by sending to them the light of your Holy Spirit:
grant us by the same Spirit
to have a right judgement in all things
and evermore to rejoice in his holy comfort;
through the merits of Christ Jesus our Saviour,
who is alive and reigns with you,
in the unity of the Holy Spirit,
one God, now and for ever.

First Reading
Genesis 11.1-9
Now the whole earth had one language and the same words. And as they migrated from the east, they came upon a plain in the land of Shinar and settled there. And they said to one another, ‘Come, let us make bricks, and burn them thoroughly.’ And they had brick for stone, and bitumen for mortar. Then they said, ‘Come, let us build ourselves a city, and a tower with its top in the heavens, and let us make a name for ourselves; otherwise, we shall be scattered abroad upon the face of the whole earth.’ The Lord came down to see the city and the tower, which mortals had built. And the Lord said, ‘Look, they are one people, and they have all one language; and this is only the beginning of what they will do; nothing that they propose to do will now be impossible for them. Come, let us go down, and confuse their language there, so that they will not understand one another’s speech.’ So, the Lord scattered them abroad from there over the face of all the earth, and they left off building the city. Therefore, it was called Babel, because there the Lord confused the language of all the earth; and from there the Lord scattered them abroad over the face of all the earth.

Second Reading
Acts 2.1-21 
When the day of Pentecost had come, they were all together in one place. And suddenly from heaven there came a sound like the rush of a violent wind, and it filled the entire house where they were sitting. Divided tongues, as of fire, appeared among them, and a tongue rested on each of them. All of them were filled with the Holy Spirit and began to speak in other languages, as the Spirit gave them ability. Now there were devout Jews from every nation under heaven living in Jerusalem. And at this sound the crowd gathered and was bewildered, because each one heard them speaking in the native language of each. Amazed and astonished, they asked, ‘Are not all these who are speaking Galileans? And how is it that we hear, each of us, in our own native language? Parthians, Medes, Elamites, and residents of Mesopotamia, Judea and Cappadocia, Pontus and Asia, Phrygia and Pamphylia, Egypt and the parts of Libya belonging to Cyrene, and visitors from Rome, both Jews and proselytes, Cretans and Arabs—in our own languages we hear them speaking about God’s deeds of power.’ All were amazed and perplexed, saying to one another, ‘What does this mean?’ But others sneered and said, ‘They are filled with new wine.’ But Peter, standing with the eleven, raised his voice and addressed them: ‘Men of Judea and all who live in Jerusalem, let this be known to you, and listen to what I say. Indeed, these are not drunk, as you suppose, for it is only nine o’clock in the morning. No, this is what was spoken through the prophet Joel: “In the last days it will be, God declares, that I will pour out my Spirit upon all flesh, and your sons and your daughters shall prophesy, and your young men shall see visions, and your old men shall dream dreams.  Even upon my slaves, both men and women, in those days I will pour out my Spirit; and they shall prophesy.  And I will show portents in the heaven above and signs on the earth below, blood, and fire, and smoky mist.  The sun shall be turned to darkness and the moon to blood, before the coming of the Lord’s great and glorious day. Then everyone who calls on the name of the Lord shall be saved.”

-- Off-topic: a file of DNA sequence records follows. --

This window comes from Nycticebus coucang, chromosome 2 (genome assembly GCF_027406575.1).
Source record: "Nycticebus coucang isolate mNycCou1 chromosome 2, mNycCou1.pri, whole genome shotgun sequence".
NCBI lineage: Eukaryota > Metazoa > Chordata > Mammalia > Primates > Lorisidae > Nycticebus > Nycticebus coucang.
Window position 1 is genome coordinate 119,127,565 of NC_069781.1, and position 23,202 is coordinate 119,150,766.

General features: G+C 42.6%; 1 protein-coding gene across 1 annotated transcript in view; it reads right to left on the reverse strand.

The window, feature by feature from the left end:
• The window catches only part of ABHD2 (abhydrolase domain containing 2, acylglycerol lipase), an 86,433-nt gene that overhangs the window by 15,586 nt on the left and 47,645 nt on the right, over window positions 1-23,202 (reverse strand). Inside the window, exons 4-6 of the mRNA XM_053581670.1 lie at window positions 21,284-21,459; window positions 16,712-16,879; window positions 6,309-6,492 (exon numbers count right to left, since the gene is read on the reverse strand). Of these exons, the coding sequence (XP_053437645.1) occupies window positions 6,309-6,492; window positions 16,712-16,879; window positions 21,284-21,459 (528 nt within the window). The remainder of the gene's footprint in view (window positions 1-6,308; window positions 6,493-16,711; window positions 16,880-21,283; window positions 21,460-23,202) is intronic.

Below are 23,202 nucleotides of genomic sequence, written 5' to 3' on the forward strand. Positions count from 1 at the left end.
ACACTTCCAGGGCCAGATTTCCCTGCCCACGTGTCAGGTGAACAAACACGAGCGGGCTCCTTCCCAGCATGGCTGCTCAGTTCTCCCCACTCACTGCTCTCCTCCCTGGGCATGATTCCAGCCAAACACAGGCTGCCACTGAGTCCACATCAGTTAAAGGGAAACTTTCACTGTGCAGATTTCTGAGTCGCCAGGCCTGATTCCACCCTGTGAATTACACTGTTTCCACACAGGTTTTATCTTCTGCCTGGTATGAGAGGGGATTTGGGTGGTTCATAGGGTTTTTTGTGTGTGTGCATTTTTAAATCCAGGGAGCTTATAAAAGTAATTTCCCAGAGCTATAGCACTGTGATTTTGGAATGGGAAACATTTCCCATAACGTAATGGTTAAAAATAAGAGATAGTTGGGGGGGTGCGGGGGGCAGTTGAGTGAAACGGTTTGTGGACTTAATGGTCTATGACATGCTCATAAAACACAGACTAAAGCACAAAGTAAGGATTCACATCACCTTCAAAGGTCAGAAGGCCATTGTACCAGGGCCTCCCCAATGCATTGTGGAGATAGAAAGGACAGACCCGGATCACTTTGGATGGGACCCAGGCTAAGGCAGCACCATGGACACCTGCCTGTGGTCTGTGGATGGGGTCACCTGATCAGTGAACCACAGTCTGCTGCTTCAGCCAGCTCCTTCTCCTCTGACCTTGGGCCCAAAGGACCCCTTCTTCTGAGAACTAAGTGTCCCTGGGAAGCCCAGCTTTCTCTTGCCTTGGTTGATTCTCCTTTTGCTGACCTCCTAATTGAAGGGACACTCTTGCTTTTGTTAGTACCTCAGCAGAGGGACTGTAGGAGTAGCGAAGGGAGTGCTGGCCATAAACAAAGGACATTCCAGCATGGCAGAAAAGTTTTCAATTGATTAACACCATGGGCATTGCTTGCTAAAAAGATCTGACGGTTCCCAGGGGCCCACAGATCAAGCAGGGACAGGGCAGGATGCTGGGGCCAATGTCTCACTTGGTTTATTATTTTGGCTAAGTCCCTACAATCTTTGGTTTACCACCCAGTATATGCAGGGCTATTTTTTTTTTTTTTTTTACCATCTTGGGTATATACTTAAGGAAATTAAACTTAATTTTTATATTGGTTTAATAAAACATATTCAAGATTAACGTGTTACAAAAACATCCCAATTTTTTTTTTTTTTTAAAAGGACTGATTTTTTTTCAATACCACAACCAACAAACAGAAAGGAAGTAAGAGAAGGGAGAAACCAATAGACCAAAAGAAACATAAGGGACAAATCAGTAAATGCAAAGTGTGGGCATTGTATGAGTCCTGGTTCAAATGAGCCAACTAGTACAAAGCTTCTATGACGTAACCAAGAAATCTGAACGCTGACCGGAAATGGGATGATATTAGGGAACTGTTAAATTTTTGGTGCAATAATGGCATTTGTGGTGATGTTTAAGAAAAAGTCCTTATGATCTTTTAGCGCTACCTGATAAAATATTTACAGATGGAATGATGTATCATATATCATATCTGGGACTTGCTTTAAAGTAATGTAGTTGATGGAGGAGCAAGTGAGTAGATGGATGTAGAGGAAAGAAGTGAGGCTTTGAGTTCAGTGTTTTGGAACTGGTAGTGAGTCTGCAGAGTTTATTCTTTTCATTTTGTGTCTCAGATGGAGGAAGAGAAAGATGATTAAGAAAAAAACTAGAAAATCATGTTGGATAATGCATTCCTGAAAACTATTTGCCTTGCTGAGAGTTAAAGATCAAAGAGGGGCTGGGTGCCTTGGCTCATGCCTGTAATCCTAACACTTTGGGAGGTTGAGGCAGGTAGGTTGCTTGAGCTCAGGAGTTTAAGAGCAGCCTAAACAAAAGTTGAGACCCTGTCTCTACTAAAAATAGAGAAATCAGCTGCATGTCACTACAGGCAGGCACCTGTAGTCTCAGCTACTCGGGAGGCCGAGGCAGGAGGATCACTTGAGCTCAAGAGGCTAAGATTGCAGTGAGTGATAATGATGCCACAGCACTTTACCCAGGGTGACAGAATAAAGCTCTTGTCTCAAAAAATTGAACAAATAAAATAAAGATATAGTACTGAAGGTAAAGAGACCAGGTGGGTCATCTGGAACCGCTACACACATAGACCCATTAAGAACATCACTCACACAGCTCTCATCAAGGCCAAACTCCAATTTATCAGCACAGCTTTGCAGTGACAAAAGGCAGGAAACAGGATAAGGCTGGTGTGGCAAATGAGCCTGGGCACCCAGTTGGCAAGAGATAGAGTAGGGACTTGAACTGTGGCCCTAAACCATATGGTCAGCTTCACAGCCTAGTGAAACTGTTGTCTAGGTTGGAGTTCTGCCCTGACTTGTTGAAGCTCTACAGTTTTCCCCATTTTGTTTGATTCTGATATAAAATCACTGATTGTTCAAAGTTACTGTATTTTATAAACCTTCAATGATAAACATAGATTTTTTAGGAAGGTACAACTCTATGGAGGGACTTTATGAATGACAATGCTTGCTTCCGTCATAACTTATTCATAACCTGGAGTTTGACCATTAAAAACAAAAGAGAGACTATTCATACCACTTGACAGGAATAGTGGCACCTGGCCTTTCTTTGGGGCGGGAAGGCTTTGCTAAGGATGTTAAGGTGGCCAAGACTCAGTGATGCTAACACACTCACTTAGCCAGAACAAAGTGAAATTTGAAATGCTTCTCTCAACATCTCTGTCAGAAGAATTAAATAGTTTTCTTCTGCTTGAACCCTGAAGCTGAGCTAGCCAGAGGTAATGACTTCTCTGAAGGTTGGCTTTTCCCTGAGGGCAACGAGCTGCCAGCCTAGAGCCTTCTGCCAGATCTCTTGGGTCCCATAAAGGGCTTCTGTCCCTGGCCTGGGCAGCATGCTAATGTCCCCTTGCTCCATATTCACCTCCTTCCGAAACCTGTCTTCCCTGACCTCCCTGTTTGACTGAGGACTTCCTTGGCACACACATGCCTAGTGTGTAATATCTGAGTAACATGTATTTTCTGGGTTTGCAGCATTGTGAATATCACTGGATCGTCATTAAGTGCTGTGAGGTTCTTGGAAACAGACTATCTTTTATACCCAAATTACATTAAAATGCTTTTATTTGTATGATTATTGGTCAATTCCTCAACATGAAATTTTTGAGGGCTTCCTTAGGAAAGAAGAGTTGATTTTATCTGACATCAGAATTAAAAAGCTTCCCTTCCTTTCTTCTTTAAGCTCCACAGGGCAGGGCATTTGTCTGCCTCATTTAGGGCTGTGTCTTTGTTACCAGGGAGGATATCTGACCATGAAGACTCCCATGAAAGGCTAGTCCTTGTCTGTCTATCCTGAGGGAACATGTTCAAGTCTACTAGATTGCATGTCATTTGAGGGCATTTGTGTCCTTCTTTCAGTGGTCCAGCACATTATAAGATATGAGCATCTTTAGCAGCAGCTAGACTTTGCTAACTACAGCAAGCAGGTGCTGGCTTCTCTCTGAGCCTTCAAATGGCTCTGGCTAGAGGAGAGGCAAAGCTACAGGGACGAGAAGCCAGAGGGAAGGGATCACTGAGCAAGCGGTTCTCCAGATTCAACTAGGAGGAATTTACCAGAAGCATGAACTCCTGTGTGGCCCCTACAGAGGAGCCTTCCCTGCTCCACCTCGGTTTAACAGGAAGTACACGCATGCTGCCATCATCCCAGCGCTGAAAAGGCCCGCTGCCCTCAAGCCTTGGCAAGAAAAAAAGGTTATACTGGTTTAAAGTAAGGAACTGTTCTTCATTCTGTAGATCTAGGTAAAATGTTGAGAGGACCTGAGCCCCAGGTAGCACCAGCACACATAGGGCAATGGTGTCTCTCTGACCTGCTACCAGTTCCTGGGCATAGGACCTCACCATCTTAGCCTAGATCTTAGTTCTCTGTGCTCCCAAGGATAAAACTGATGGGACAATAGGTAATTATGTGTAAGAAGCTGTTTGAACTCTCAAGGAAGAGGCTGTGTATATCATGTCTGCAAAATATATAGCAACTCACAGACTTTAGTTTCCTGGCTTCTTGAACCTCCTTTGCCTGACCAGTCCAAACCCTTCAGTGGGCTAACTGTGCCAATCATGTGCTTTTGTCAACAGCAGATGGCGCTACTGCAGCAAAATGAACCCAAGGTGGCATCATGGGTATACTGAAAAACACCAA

Gospel Reading
John 14.8-17